"Anyway, I wanted to tell you that I know. And it'll all be over soon, and I'm going to make sure he doesn't ever hurt you again. I'm going to stop him somehow. I don't know how, but I will. I promise, Mom."

She stood up, still holding the soft, limp hand in hers and whispered, "If you're just scared, Mom, you can come back now. It's easier than running away; it is, really. If you face things they're not as bad."

Cassie waited again. She hadn't thought she was hoping for anything, but she must have been, because as the seconds ticked by and nothing happened her heart sank in disappointment. Just some little sign, that wasn't much to ask for, was it? But there was no little sign. For what seemed like the hundredth time that day, warmth filled Cassie's eyes.

"Okay, Mom," she whispered, and stooped to kiss her mother's cheek.

As she did, she noticed a thin string of some kind of fiber around her mother's neck. She pulled, and from the collar of her mother's nightgown emerged three small golden-brown stones strung on the twine.

Cassie tucked the necklace back in, waited one more second, and then left.

Can I face it if my mother dies like my grandma? she wondered as she shut the bedroom door. She didn't think so. But she was beginning to realize that she might have to.

In the parlor, Adam and Diana were drinking tea with the women.

"Who put the crystals around my mother's neck? And what are they?"

The old women looked at each other. It was Great-aunt Constance who answered.

"I did," she said. She cleared her throat. "They're tiger's eyes. For keeping away bad dreams – or so my grandmother always said."

Cassie managed a small smile for her. "Oh. Thank you." Maybe Melanie's affinity for minerals ran in the family. She didn't bother to tell Aunt Constance what Black John could do to those stones if he tried.

"Bad dreams are a nuisance," old Mrs. Franklin said as Adam and Diana got up to leave. "Of course, good dreams are something else again."

Cassie looked at Adam's grandmother, whose disordered gray hair was coming uncoiled as she happily crunched cookie after cookie. Cassie had never known anybody who liked to eat so much, except Suzan. But there was more to Mrs. Franklin than you'd think at first sight.

"Dreams?" Cassie said.

"Good dreams," Adam's grandmother agreed indistinctly. "For good dreams, you sleep with a moonstone."

Cassie thought about that all the way home.

She and Diana had dinner quietly, just the two of them, since Diana's father was still at his law office. Adam had gone to talk to the rest of the Circle.

"I can't tell them," Cassie had said. "Not tonight – tomorrow, maybe."

"There's no reason you should have to," Adam replied, his voice almost harsh. "You've been through enough. I'll tell them – and I'll make them understand. Don't worry, Cassie. They'll stick by you."

Cassie couldn't help but worry. But she put it aside, because she had other things to think about. She'd made a promise to her mother.

She lay in bed reading her grandmother's Book of Shadows. Her book of shadows. She was looking for anything about crystals and dreams.

And there it was: To Cause Dreams. Place a moonstone beneath your pillow and all night you will have fair and pleasant dreams which may profit you. She also found a passage about crystals in general. Big crystals were better than little crystals; well, she knew that already. Melanie had said so, and Black John had demonstrated it today beyond question.

She put the book down and went to Diana's desk.

There was a white velvet pouch there, lined with sky-blue silk. Diana had long ago given Cassie permission to open it. Cassie took the pouch to the bed and poured the contents out on a folded-over section of the top sheet. The stones formed a kaleidoscopic array against the white background.

Blue lace agate – Cassie picked up the triangular piece and rubbed its smoothness across her cheek. She saw light yellow citrine –  Deborah's stone, good for raising energy. And here was cloudy orange carnelian, which Suzan had once used for raising the passions of the entire football team. Here was translucent green jade, which Melanie used for calm thought, and royal purple amethyst – Laurel's stone, a stone of the heart, Black John had said. There were dozens of others, too: warm amber, light as plastic; dark green bloodstone speckled with red; a wine-colored garnet; the pale green peridot Diana had used to trace the dark energy.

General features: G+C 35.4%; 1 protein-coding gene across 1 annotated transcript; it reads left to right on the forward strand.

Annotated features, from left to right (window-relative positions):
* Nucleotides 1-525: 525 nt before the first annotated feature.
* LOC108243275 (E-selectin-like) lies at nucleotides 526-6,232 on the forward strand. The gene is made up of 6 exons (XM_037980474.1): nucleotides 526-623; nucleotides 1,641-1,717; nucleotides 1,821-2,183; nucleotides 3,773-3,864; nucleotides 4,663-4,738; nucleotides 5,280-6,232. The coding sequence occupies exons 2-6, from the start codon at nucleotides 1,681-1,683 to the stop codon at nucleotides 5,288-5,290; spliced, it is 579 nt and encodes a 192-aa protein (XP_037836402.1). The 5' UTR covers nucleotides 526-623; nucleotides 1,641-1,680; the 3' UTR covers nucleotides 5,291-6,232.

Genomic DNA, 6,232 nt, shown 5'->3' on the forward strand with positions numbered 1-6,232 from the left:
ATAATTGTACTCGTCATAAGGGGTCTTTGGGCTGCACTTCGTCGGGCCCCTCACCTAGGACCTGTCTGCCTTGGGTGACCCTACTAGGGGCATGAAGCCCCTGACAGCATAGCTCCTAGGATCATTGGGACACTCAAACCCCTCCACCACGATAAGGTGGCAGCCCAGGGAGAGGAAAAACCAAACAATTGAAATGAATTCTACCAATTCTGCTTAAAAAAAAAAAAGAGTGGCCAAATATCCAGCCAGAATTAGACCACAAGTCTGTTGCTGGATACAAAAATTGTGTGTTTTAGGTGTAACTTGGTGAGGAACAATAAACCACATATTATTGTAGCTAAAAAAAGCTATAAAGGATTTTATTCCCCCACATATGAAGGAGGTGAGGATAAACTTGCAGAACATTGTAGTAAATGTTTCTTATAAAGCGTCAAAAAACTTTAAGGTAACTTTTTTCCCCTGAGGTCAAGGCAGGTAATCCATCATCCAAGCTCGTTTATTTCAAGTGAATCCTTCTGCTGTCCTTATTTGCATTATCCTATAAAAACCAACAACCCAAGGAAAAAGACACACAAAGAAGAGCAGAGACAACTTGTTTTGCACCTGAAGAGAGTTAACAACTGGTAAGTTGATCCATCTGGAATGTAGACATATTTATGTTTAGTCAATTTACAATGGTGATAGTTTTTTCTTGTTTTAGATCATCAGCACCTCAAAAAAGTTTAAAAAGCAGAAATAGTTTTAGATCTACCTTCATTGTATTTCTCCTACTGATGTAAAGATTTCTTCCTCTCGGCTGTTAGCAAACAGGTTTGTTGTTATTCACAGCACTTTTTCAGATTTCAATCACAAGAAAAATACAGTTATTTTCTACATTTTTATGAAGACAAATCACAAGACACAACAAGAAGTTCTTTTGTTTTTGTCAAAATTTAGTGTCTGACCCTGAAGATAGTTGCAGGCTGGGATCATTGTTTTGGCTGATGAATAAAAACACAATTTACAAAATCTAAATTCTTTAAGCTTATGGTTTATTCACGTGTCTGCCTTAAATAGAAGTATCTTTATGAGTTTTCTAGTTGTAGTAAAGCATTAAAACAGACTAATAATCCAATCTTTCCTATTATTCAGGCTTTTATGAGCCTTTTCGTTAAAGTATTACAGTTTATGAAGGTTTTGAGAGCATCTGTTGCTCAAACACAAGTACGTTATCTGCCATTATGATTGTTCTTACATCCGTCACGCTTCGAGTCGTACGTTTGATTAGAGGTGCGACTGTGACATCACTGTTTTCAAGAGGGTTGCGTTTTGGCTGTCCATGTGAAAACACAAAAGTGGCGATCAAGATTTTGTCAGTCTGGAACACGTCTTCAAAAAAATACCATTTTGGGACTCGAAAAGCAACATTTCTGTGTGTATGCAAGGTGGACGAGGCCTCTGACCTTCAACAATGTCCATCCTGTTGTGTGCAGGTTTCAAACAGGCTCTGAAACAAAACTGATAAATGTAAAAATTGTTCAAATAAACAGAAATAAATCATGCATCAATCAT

Cassie's fingers sorted through the clinking treasure until she found a moonstone. It was translucent, with a silvery-blue shimmer. She put it on the nightstand by her side of the bed.

Diana came in, fresh from her bath, and watched Cassie putting the stones back into the pouch.

"Find anything in your Book of Shadows?" she asked.

"Nothing specific," Cassie said. She didn't want to explain what she was doing, even to Diana. Later, if it worked. "I'm beginning to think my grandmother didn't mean there was anything specific in the book about Black John," she added. "Maybe she just wanted me to be a good witch, a knowledgeable witch. Maybe she'd thought that way I'd be smart enough to beat him."

Diana got in bed and turned off the light. There was no moon; the bay window remained dark. It was peaceful, somehow, with the two of them lying in bed – like a sleepover. It made Cassie think of the old days, when she and Diana had first decided to be adopted sisters.

"We need to find a way to kill him," she said.

A sleepover with a grim and bloodthirsty purpose. Diana was silent for a moment and then said calmly, "Well, we know two things that can't kill him – Water and Fire. He drowned the first time when his ship went down, and he burned the second time, when our parents burned the house at Number Thirteen. But he didn't stay dead either time."

Cassie appreciated the "our parents." Her mother hadn't been trying to burn anybody, she'd bet.

"He said his spirit didn't need to stay in his body," she said. "I think he can make it go different places. Maybe when he died, he just sent his spirit somewhere else."

"Like into the crystal skull," Diana said. "And it stayed there until we brought it and his body together. Yes. But what can we use against him?"

"Earth … or Air," Cassie mused. "Though I don't see how Air could kill anybody."

"I don't either. Earth could mean crystals . . . but we don't have a crystal big enough to use against him."

"No," Cassie said. "It sounds like it's the Master Tools or nothing. We've got to find them."

She could feel Diana nodding in the darkness. "But how?"

Cassie reached over and felt for the moonstone. She put it under her pillow.

Maybe it's not the size, but how you use them, she thought. "Good night, Diana," she said, and shut her eyes.